On Oluhun: Learning & Discovery
The rains are here – heavy with juice and thick with grey, thundery clouds. It seems like it rains every day. Green tea with orange has been my remedy for the running nose and itchy eyes the rains bring me – allergies of some sort.
But that’s alright. This is life.
For the last few weeks, I’ve been researching this fruit – local strawberries which I now know as Olohun, thanks to a comment from Falilu, a reader on the blog.
We don’t stop learning till we do, right? Once I got a clue about the name, I began to search the interwebs. As we know, Google rarely fails. It turns out, from journals and research papers that Olohun which I’ve confused with jabuticaba and guineps is common in some parts of West Africa.
Often sold loose, in small piles, I haven’t had the opportunity of seeing them grow on trees though my friend, L describes them as growing directly on the tree trunk.
There are so many names for this fruit. I began with Local strawberries – what the women who sold it to me called it; ‘Blackberry’ from Karl, also a reader on the blog and Logo in Ogoni from a friend.
Then Falilu shared the name Olohun and Google coughed up the rest.
I’ve put the Language in italics and then the name in the language in regular text. Source: J Stor’s Global Plants website
- Yoruba Ọdun; Olóhun; Olówùn; Orówo; (Ikale) Obomodu
- Igbo Miri Ọgu From Miri; Water; (Umuahia) Mmiri Ogwu
- Ogoni Logo
- Boki (Northern Cross Rivers) Ntum Kache
- Edo Orúrú
Names in other parts of Africa
- Ghana: Akan-Fante Apotorowa, Apσtrewa, Kwadrega Podirire; Twi Apσtrewa; Asansambro Asansammuro Wasa Apσtrewa Kwadrega Podirire Apotorowa Anyi-Aowin Apσtrewa Nzema Kwadrega (Cv) Podirire
- Liberia: English Bush Cherry
- Sierra Leone: Kissi Sowundio; Koranko Kεleniŋko; Mende Njayai; Susu Forσkwe; Temne An-Titi
- Liberia: Mano Kãi
- Ivory Coast: Abe Wuniogpa Wuniongpagba; Adyukru Kokobri; Akan-Asante Patroa; Akyeabidjakué; Habizakué; Anyi Kautié-Kualé; Kuatié-Kualé; Dan Kanlé; ‘Kru’ Bugbonotu; Kru-Guere Zahalo; Kyama Kopié ; Padréa; Nzema Kadé
Genus/Latin name: Maesobotrya Benth. Euphorbiaceae; From the genus Maesa and botrys – cluster, a bunch of ‘grapes’
Source – CRC World Dictionary of Plant Names
I first noticed them at the end of June and continue to see them…in August, September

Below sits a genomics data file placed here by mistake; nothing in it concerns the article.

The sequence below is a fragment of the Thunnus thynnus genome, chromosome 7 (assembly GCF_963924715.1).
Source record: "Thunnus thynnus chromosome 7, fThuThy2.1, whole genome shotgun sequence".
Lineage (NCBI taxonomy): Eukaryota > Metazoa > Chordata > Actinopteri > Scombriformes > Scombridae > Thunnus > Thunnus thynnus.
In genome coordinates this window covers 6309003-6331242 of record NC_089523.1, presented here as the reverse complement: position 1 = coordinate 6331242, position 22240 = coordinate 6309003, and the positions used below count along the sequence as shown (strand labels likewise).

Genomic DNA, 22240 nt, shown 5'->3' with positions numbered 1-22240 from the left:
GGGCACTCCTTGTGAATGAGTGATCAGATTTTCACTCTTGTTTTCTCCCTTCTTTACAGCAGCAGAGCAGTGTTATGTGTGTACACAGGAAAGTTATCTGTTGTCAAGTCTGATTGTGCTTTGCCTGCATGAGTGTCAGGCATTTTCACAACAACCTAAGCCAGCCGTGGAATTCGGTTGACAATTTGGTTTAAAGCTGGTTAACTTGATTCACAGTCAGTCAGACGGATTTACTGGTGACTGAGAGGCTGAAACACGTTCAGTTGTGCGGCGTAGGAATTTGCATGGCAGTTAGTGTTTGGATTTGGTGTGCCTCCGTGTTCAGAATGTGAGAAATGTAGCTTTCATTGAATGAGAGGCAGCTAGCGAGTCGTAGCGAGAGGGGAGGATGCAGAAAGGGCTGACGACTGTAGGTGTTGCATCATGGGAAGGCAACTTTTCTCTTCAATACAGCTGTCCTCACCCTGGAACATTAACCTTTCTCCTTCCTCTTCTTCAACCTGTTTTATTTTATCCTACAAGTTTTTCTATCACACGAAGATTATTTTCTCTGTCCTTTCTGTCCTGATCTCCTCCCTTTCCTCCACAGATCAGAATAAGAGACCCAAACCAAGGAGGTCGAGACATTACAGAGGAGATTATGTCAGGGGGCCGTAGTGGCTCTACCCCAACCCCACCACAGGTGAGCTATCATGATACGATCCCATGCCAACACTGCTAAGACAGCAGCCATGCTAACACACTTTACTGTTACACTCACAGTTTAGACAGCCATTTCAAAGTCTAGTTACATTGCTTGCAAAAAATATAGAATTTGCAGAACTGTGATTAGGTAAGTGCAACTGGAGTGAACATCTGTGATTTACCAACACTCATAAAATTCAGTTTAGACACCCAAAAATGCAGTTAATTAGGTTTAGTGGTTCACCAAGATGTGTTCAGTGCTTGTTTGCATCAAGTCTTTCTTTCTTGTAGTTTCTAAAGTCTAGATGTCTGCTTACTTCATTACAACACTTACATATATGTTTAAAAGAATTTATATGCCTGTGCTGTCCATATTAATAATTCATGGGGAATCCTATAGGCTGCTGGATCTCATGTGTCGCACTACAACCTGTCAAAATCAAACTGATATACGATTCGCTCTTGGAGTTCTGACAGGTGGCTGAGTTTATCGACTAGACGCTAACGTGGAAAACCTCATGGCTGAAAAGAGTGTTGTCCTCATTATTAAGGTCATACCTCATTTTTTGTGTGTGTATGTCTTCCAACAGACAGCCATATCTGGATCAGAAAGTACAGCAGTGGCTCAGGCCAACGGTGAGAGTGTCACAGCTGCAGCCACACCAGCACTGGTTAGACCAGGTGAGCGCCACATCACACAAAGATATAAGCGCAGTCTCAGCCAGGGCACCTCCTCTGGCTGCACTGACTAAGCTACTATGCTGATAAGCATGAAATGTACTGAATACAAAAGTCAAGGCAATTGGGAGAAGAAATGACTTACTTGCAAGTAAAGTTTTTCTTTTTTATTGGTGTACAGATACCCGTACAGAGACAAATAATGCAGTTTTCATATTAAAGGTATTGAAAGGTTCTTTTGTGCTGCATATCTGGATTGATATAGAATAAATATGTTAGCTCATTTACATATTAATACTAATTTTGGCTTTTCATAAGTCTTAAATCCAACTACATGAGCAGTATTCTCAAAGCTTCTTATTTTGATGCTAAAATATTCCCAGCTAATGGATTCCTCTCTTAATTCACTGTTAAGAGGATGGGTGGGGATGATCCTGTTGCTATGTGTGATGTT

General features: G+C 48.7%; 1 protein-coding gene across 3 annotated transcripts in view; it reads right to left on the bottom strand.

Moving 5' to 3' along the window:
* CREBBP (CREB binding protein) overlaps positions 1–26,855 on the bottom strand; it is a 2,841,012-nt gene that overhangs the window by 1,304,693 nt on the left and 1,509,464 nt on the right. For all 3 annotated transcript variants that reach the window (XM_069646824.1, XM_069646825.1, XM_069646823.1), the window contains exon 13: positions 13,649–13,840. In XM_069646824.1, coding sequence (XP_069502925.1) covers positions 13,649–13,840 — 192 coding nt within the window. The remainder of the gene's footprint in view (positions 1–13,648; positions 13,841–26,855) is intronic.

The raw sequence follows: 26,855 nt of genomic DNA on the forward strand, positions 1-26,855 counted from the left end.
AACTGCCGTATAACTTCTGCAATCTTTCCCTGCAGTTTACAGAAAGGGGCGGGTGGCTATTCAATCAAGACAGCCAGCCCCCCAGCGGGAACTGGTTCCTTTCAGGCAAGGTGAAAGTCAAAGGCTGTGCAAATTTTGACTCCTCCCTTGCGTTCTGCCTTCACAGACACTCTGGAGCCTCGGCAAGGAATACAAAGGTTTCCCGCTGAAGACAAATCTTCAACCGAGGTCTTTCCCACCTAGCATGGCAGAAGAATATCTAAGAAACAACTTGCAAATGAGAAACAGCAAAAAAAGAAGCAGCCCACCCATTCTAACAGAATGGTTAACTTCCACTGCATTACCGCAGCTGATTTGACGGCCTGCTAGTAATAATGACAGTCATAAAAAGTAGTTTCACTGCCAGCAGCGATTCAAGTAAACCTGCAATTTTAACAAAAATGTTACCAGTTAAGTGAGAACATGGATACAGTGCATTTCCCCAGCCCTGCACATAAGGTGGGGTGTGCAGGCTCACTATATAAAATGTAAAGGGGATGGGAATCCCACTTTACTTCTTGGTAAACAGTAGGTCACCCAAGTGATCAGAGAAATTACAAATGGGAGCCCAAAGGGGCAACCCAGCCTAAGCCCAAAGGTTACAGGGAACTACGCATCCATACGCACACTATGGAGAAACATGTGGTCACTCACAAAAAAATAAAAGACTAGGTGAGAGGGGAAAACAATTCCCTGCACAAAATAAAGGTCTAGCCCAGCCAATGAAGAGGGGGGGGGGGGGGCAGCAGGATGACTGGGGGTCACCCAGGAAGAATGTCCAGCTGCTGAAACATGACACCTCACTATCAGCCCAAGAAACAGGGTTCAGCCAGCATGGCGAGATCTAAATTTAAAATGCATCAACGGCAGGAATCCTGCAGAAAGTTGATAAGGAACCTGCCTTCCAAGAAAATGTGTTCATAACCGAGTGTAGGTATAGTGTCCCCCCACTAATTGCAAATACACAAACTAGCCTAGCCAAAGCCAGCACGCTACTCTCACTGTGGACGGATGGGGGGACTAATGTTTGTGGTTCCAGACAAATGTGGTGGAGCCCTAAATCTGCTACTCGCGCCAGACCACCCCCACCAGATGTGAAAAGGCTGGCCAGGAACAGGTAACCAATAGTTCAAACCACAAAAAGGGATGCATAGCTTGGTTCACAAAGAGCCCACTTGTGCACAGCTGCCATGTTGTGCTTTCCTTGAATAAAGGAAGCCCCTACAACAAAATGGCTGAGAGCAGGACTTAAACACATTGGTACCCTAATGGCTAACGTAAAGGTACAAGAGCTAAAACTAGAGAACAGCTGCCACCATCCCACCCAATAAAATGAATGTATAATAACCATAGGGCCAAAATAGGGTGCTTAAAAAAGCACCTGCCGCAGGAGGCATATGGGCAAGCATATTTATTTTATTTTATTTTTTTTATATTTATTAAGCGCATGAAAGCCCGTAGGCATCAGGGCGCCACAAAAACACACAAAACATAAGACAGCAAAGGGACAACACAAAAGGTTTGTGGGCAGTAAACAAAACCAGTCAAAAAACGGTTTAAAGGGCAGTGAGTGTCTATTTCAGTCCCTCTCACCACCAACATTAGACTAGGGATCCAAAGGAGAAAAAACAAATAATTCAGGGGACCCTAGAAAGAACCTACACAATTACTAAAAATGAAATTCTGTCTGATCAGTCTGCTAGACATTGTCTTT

They are foraged, and from what I gather are in swampy/ riverine areas in Nigeria and other parts of West Africa
Shape, Size, Appearance
Small dark purple, dark burgundy – black fruit that resembles olives, grapes and cherries.
The fruits I’ve seen are ovoid but horizontally, not vertically/ lengthways, and are roughly 2 – 4cm (about an inch +)
The skin is thin but hard and inedible. It houses a gelatinous pink-reddish pulp which covers a seed. It reminds me in some ways of Iyeye.
Sweet, tart, fruity, resinous. Difficult for me to describe. You have to suck on the seed pretty hard to get the essence. It has a complex fragrance – distinctly tropical but at once guava, mango and a host of other indescribable scents and flavours.
If not refrigerated, the fruits begin to ferment after a few days. I’ve had success with keeping them for a week in the fridge.
Eaten out of hand but it seems like it could be made into jellies, jams and wine; and juice, liqueurs and vinegar – I made a drink from mine.
The carbohydrate contents of the fruit are quite high when compared with other common fruits, 68.9% (measured in g·100 g–1 of dry matter; cf with oranges which have ~ 26 g·100 g–1 for orange and grapes which have ~ 25 g·100 g–1) with reasonable fat and fibre content, both at ~7%.
It is a good source of protein with high levels, ~ 11.40%. Most fruits have low protein content – 0.5% to 0.8% for citrus fruits (Citrus spp.), 2.0% for Cape gooseberry (Physalis peruviana) and 1.5% for mulberry (Morus alba).
The fruit is also a good source of dietary minerals – iron, phosphorus, magnesium and calcium – with values higher than those for citrus. Vitamins A, C (ascorbic acid) and E are also present as well as thiamine, riboflavin and niacin.
For example, the Vitamin A content, ~ 6.17 mg·100 g–1 of dry matter is very high when compared with mangoes, ~ 0.20 mg·100 g–1) . PS: Vitamin A (retinol) supports growth, good vision, healthy tissue and reproduction! Talk about powerhouse fruits!
Source: Fruit Journal, 2008
So there, this is what I’ve been able to put together about Olohun. Thank you all for your contributions – together we can enrich our knowledge about our indigenous fruits and vegetables. Long live Nigeria cuisine, Long live food!